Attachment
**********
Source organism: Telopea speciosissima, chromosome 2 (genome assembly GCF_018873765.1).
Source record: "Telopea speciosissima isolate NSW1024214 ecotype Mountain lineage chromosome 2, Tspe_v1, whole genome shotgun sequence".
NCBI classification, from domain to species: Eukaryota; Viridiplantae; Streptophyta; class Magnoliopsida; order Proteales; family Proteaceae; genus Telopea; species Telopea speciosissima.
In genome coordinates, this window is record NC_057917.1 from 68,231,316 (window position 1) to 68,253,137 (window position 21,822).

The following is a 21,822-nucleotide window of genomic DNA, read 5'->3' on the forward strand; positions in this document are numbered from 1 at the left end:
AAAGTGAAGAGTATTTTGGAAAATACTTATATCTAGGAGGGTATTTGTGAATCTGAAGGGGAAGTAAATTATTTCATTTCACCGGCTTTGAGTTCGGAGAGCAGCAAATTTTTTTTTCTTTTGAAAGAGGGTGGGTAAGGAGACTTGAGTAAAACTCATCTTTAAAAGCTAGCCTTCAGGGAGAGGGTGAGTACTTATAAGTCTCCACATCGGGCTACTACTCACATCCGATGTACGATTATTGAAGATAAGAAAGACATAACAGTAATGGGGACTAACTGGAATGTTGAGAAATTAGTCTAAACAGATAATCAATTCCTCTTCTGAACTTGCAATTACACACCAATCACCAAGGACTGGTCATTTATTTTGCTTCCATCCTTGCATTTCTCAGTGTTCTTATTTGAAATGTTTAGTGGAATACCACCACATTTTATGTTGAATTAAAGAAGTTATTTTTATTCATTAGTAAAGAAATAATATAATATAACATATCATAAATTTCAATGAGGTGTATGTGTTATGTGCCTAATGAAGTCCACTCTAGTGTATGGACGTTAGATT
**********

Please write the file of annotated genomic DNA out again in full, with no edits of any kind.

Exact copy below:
Source organism: Telopea speciosissima, chromosome 2 (genome assembly GCF_018873765.1).
Source record: "Telopea speciosissima isolate NSW1024214 ecotype Mountain lineage chromosome 2, Tspe_v1, whole genome shotgun sequence".
NCBI classification, from domain to species: Eukaryota; Viridiplantae; Streptophyta; class Magnoliopsida; order Proteales; family Proteaceae; genus Telopea; species Telopea speciosissima.
In genome coordinates, this window is record NC_057917.1 from 68,231,316 (window position 1) to 68,253,137 (window position 21,822).

The following is a 21,822-nucleotide window of genomic DNA, read 5'->3' on the forward strand; positions in this document are numbered from 1 at the left end:
AAAGTGAAGAGTATTTTGGAAAATACTTATATCTAGGAGGGTATTTGTGAATCTGAAGGGGAAGTAAATTATTTCATTTCACCGGCTTTGAGTTCGGAGAGCAGCAAATTTTTTTTTCTTTTGAAAGAGGGTGGGTAAGGAGACTTGAGTAAAACTCATCTTTAAAAGCTAGCCTTCAGGGAGAGGGTGAGTACTTATAAGTCTCCACATCGGGCTACTACTCACATCCGATGTACGATTATTGAAGATAAGAAAGACATAACAGTAATGGGGACTAACTGGAATGTTGAGAAATTAGTCTAAACAGATAATCAATTCCTCTTCTGAACTTGCAATTACACACCAATCACCAAGGACTGGTCATTTATTTTGCTTCCATCCTTGCATTTCTCAGTGTTCTTATTTGAAATGTTTAGTGGAATACCACCACATTTTATGTTGAATTAAAGAAGTTATTTTTATTCATTAGTAAAGAAATAATATAATATAACATATCATAAATTTCAATGAGGTGTATGTGTTATGTGCCTAATGAAGTCCACTCTAGTGTATGGACGTTAGATT